Fundamental Locomotor and Non-Locomotor Movement Skills
Hello everyone! This month we continue our discussion of the key terms of the movement curriculum and how they show up in class. I hope this also gives you some insight into how we build upon these skills month to month to facilitate the growth and development of these skills for your children. If your […]
Hello everyone! This month we continue our discussion of the key terms of the movement curriculum and how they show up in class. I hope this also gives you some insight into how we build upon these skills month to month to facilitate the growth and development of these skills for your children.
If your child is in Primary, you will recognize these terms from the movement class conference forms that were sent out the past couple of months, and note that they were a big focus within the form. If your child is in Toddler, hopefully this blog provides some information on how the curriculum coincides with your children’s development.
Before getting into more detail, I would like to remind you of the glossary definitions of these terms that were provided in one of the very first movement blogs.
- Fundamental Locomotor Skills: Skills allowing us to move from space to space that adequately prepare children for the more complex skills they will encounter as they get older and participate in recreational activities. For example, walking, running, jumping, hopping, skipping, galloping, leaping, and sliding.
- Fundamental Non-Locomotor Skills: Skills that can be done standing in one spot and prepare us to keep our balance in between transitioning from shape to shape. For example, stretching, balancing, twisting, bending, turning, and swinging.
As you may note, Fundamental Locomotor Movement Skills are all Gross Motor Skills, i.e. skills that require whole body movement. These two categories go hand-in-hand, with fundamental locomotor movement skills being the gross motor skills that set a child up for an ability to both learn and participate in a myriad of group sports, physical activities, or games with ease.
There are a variety of ways that we encourage and target practice the development of these skills in the movement classroom, though they are at work all the time.
We always begin class with a cardiovascular warm-up that enables us to focus on each of these skills individually. Sometimes it is teacher led, where I call out skills to practice, other times, I might call on the children to take a turn leading the activity. I change it up each week by adding different music, equipment, or even sometimes utilizing movement cue cards that signal what the children can practice next. For toddlers, this is sometimes a guided music activity, where the children listen for cues in the music to tell them when to practice each skill.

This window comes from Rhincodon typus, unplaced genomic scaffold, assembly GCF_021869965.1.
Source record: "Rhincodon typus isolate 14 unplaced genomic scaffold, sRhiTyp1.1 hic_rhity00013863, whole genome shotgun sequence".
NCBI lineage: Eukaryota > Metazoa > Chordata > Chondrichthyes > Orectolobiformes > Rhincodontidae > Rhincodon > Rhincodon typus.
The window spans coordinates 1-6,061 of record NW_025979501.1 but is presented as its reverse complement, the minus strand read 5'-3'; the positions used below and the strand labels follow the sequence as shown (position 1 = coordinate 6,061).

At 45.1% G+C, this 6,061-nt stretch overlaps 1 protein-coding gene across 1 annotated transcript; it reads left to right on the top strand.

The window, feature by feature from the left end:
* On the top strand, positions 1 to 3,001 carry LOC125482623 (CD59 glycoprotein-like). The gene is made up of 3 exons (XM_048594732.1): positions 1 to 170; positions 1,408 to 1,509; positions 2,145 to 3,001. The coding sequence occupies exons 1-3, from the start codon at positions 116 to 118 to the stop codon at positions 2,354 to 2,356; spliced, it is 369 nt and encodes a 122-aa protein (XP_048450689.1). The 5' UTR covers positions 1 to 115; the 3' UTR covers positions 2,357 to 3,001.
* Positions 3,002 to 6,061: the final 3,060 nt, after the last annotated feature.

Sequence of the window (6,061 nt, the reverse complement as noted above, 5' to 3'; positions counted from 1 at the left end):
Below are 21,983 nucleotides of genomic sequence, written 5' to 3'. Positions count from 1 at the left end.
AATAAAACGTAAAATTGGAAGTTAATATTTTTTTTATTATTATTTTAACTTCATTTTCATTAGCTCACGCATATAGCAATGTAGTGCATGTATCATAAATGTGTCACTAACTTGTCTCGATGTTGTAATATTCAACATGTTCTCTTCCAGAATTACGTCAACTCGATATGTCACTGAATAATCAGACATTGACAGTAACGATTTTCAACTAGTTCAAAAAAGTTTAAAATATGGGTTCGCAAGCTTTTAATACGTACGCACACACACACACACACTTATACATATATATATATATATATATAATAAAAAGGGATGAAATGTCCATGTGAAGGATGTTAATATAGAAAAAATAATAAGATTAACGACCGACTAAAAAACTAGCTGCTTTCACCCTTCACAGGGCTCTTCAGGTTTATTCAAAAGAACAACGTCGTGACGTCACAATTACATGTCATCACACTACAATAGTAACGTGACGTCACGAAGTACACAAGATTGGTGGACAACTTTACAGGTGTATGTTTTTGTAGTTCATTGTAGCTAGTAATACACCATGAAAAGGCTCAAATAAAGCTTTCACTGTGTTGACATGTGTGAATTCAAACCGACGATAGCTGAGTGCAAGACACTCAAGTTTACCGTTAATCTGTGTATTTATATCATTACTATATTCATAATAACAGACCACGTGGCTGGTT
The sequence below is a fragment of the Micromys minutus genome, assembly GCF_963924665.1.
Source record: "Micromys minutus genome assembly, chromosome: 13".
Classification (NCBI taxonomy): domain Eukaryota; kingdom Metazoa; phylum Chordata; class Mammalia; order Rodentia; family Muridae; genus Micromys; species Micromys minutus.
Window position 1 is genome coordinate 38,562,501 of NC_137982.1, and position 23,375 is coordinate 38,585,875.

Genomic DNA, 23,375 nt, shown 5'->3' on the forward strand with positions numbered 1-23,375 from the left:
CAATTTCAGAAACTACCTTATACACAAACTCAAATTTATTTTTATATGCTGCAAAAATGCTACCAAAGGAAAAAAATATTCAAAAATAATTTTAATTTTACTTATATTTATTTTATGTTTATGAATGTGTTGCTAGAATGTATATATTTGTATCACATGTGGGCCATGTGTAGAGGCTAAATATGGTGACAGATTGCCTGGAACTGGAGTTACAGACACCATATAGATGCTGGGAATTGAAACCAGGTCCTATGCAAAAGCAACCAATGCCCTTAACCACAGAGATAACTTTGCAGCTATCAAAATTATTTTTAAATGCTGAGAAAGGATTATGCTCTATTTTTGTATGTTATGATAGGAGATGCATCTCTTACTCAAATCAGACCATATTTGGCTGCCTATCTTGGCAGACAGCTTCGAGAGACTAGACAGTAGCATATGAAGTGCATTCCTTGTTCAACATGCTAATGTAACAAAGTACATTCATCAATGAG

Another method of practice is through relay races and skills courses. We utilize these activities to encourage building strength in the muscle groups that make performing these skills easier. As they climb, hop, balance, and run, they are building the core, lower and upper body strength needed to perform these skills with more ease.
And finally, we play games to encourage agency of movement choices. It is one thing to know the skill, but another to be able to call upon it when needed to navigate one’s way through space during a large group activity. Providing an opportunity for the practice of this at the end of class gives the children a chance to call upon each movement when the practice of it is still fresh in their mind.
The main focus for Fundamental Non-Locomotor Movement Skills comes into play during our practice of yoga within each day’s lesson plan. I have found this to be a very effective manner of encouraging children’s understanding and performance of cross-lateral movements and balance needed to perform all of the fundamental non-locomotor skills.
Children sometimes replicate these poses from teacher or peer demonstration, and sometimes through looking at yoga cards that we utilize in small-group station work. As we go about either method, I encourage self-correction before providing assistance, in hopes that the children begin to develop the proprioceptive awareness needed to kinesthetically understand where their bodies are in space versus what the pose is asking from them.
I like to focus on these skillsets as a whole, rather than individual entities, as I believe practice of both of them simultaneously to be essential to the gross motor development of the child holistically. Thus, they are practiced in tandem with one another, through each activity in class, as to allow them to grow collectively for the children.
Thanks for reading, and stay tuned for next month’s focus, Object Control.
Happy Hair Day is Next Week!Read More
Auction 101Read More
It’s finally here! Tomorrow night is our 36th Annual Auction “Every Little Thing is Going to Be All Right”!Read More
The Earth Goes Around The Sun (tra-la-la) Springtime! Mrs. Brown and Miss KatRead More
April Blog (Desiree McNeill)Read More